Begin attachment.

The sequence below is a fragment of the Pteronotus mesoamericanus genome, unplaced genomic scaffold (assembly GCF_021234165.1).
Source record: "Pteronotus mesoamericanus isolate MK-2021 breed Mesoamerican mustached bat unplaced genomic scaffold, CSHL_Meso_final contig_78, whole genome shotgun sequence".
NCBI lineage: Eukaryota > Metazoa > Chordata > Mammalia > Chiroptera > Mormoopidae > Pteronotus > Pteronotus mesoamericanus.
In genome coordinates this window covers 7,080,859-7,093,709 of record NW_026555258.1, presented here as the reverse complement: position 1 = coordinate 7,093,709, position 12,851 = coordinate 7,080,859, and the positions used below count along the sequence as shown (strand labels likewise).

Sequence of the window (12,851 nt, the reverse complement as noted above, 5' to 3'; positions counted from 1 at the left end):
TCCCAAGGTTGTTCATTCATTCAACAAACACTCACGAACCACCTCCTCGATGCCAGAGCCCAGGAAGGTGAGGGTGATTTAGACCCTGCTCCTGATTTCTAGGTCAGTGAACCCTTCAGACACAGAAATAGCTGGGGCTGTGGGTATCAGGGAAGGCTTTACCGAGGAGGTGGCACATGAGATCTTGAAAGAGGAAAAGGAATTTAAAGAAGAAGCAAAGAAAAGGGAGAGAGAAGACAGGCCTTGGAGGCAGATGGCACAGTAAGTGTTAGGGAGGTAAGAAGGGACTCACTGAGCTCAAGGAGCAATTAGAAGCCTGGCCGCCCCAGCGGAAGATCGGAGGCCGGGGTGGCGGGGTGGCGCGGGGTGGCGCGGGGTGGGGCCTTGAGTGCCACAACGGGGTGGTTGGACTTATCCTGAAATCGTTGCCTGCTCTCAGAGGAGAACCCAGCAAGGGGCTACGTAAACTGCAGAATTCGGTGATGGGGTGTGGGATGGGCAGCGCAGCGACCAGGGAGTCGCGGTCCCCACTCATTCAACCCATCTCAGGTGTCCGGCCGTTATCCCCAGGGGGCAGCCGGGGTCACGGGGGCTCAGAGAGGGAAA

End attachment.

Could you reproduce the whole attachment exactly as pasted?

The sequence below is a fragment of the Pteronotus mesoamericanus genome, unplaced genomic scaffold (assembly GCF_021234165.1).
Source record: "Pteronotus mesoamericanus isolate MK-2021 breed Mesoamerican mustached bat unplaced genomic scaffold, CSHL_Meso_final contig_78, whole genome shotgun sequence".
NCBI lineage: Eukaryota > Metazoa > Chordata > Mammalia > Chiroptera > Mormoopidae > Pteronotus > Pteronotus mesoamericanus.
In genome coordinates this window covers 7,080,859-7,093,709 of record NW_026555258.1, presented here as the reverse complement: position 1 = coordinate 7,093,709, position 12,851 = coordinate 7,080,859, and the positions used below count along the sequence as shown (strand labels likewise).

Sequence of the window (12,851 nt, the reverse complement as noted above, 5' to 3'; positions counted from 1 at the left end):
TCCCAAGGTTGTTCATTCATTCAACAAACACTCACGAACCACCTCCTCGATGCCAGAGCCCAGGAAGGTGAGGGTGATTTAGACCCTGCTCCTGATTTCTAGGTCAGTGAACCCTTCAGACACAGAAATAGCTGGGGCTGTGGGTATCAGGGAAGGCTTTACCGAGGAGGTGGCACATGAGATCTTGAAAGAGGAAAAGGAATTTAAAGAAGAAGCAAAGAAAAGGGAGAGAGAAGACAGGCCTTGGAGGCAGATGGCACAGTAAGTGTTAGGGAGGTAAGAAGGGACTCACTGAGCTCAAGGAGCAATTAGAAGCCTGGCCGCCCCAGCGGAAGATCGGAGGCCGGGGTGGCGGGGTGGCGCGGGGTGGCGCGGGGTGGGGCCTTGAGTGCCACAACGGGGTGGTTGGACTTATCCTGAAATCGTTGCCTGCTCTCAGAGGAGAACCCAGCAAGGGGCTACGTAAACTGCAGAATTCGGTGATGGGGTGTGGGATGGGCAGCGCAGCGACCAGGGAGTCGCGGTCCCCACTCATTCAACCCATCTCAGGTGTCCGGCCGTTATCCCCAGGGGGCAGCCGGGGTCACGGGGGCTCAGAGAGGGAAA